Rule No. 1: Suburban Outcasts Are Your Allies
I watched John Hughes movies over and over when I was kid. I imagined that films like Sixteen Candles and Some Kind of Wonderful were exactly what high school would be like. Then, when I reached high school, I began to feel lost in the world. I was a weird kid who just wanted to read books and skateboard; I could hardly connect with anybody around me, whether they were my age or adults.
There were a few notable exceptions: Allison Reynolds in The Breakfast Club, she made sense to me. I could relate to Molly Ringwald's Andie Walsh in Pretty in Pink, and Ferris Bueller's effortless—but still kind of dorky—cool while giving the middle finger to the adults who held him down when he was just trying to show his friends a perfect day. I so wanted to be like that.
Those things that mean so much to us when we're not adults but are told we need to start thinking like we are, they stick with us.
The movies Hughes wrote, produced, and in some cases directed, helped me feel like I wasn't totally alone in the suburbs. The characters he created, along with characters from other '80s films—Winona Ryder in Beetlejuice and Heathers, or John Cusack's Lloyd Dobler in Say Anything…, who's unsure of anything in his teenage life except the deep feelings he has for somebody—all seemed very real and relatable to me.
Rule No. 2: Turn an Obsession With Misfits Into a Career
Those things that mean so much to us in such an important stage in our lives—when we're not adults but are told we need to start thinking like we are—they stick with us. Those movies, those characters, and what they meant to me when I was their age, have stayed with me.
I was always writing—scribbling nonsensical short stories when I was a kid and laying out punk zines I wrote by hand as a teen.[/pullquote
"Write what you know." Pretty much every teacher and writing workshop instructor repeats this mantra. You eventually hear it so much that you start thinking of it as cheesy advice that belongs on motivational posters in your guidance counselor's office.
But it's not. It's actually one of the few bits of writing wisdom that worked for me. I was always writing—scribbling nonsensical short stories when I was a kid and laying out punk zines I wrote by hand as a teen. I couldn't figure out what I wanted to write when I moved to New York City at 23 to pursue a literary career. Then I went down a weird path: I decided I should write the biography of my favorite director, John Hughes.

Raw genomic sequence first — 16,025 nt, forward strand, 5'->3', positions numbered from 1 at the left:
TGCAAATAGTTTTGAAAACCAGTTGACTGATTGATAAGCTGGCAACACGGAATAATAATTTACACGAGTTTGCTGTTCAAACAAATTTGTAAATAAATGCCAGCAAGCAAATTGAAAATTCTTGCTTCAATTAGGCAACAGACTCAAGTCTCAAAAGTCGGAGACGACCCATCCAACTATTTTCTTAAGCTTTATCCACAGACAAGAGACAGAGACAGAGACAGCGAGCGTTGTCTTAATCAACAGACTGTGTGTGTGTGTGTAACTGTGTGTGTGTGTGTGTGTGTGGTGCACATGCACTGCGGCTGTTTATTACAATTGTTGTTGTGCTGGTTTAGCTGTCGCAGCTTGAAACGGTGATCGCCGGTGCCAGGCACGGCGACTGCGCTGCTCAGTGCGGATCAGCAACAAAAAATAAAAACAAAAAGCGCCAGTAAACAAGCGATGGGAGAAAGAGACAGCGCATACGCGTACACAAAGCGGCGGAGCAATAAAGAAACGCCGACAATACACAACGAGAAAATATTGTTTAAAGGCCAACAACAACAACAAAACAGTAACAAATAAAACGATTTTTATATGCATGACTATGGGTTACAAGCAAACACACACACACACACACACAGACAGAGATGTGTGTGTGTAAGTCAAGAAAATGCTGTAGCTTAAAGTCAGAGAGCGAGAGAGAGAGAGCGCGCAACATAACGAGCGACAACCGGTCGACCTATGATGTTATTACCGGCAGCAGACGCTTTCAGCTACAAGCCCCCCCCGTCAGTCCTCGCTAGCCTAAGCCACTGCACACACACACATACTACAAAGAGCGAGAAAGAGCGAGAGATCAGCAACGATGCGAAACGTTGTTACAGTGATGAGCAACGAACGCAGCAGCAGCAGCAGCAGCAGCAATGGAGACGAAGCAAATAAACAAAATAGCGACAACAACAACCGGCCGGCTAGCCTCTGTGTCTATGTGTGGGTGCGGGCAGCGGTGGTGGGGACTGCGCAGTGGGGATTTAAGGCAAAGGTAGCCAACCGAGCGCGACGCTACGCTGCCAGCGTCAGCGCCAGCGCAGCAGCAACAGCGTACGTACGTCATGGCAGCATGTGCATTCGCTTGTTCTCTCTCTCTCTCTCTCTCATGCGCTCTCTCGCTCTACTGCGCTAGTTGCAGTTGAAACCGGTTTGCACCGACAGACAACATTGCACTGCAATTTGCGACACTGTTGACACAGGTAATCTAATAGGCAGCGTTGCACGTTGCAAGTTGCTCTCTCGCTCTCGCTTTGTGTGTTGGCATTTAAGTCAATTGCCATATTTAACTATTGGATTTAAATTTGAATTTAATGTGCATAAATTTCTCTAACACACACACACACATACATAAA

Rule No. 3: Fail and Fail Hard (It's Good for You)
Movies that focus on teenagers often have a common trope: the teenage heroes feel held back. They're always struggling to find out who they really are, and not who people think they should be. When I was 16, my mother moved 1,000 miles away from me. I hadn't talked to my father in nearly five years, and I was left to float around the suburbs, depending on people to let me stay with them while I tried to make it through high school.
I moved to New York City and my life became a big pile of notebooks and scribbled-on paper, and a whole load of experience in failing as a writer.[/pullquote
I eventually made it out. I survived my weird teenage years. I moved to New York City, and my life became a big pile of notebooks and scribbled-on paper, spent pens in my bedroom wastebasket, files tucked away on my desktop that I had no intention of reopening, and a whole load of experience in failing as a writer.
I tried to write a John Hughes biography and it didn't pan out. But I know a lot about John Hughes movies. So, I decided to write about growing up and connecting to Hughes's movies while trying to find my place in the world and failing a lot along the way. I screwed up and failed enough until, one day, I realized that I finally had a book I really wanted to write.
Jason Diamond's Searching for John Hughes will be available November 29 from William Morrow Paperbacks, $16. To pre-order, visit harpercollins.com.